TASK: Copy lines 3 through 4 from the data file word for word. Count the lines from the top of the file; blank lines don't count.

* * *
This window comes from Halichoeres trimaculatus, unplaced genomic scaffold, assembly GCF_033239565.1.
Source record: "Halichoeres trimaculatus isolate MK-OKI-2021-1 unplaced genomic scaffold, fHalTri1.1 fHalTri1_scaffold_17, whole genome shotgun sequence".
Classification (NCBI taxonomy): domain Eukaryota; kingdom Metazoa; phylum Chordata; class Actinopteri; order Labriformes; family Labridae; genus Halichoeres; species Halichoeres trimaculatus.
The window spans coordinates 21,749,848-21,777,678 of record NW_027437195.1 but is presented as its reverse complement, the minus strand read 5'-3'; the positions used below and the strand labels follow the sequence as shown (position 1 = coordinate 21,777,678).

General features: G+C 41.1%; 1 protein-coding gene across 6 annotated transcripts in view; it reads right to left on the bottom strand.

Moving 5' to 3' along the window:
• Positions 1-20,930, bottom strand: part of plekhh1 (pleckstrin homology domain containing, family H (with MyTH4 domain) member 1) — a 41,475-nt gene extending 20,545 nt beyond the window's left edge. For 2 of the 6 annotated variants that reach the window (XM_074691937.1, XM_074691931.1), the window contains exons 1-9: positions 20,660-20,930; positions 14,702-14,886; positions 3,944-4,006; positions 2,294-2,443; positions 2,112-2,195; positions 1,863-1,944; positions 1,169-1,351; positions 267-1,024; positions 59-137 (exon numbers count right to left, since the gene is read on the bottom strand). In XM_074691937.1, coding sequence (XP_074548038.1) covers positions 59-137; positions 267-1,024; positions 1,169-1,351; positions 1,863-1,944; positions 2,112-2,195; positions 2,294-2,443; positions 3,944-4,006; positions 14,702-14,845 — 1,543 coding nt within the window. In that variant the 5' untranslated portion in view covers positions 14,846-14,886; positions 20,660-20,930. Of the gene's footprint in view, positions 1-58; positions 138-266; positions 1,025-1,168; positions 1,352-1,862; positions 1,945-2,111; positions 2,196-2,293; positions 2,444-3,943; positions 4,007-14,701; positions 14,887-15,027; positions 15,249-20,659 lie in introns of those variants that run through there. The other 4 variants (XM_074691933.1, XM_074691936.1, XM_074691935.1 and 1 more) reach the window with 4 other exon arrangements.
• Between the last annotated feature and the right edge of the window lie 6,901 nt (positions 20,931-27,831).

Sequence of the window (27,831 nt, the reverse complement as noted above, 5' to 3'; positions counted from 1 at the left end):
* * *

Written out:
Classification (NCBI taxonomy): domain Eukaryota; kingdom Metazoa; phylum Chordata; class Actinopteri; order Labriformes; family Labridae; genus Halichoeres; species Halichoeres trimaculatus.
The window spans coordinates 21,749,848-21,777,678 of record NW_027437195.1 but is presented as its reverse complement, the minus strand read 5'-3'; the positions used below and the strand labels follow the sequence as shown (position 1 = coordinate 21,777,678).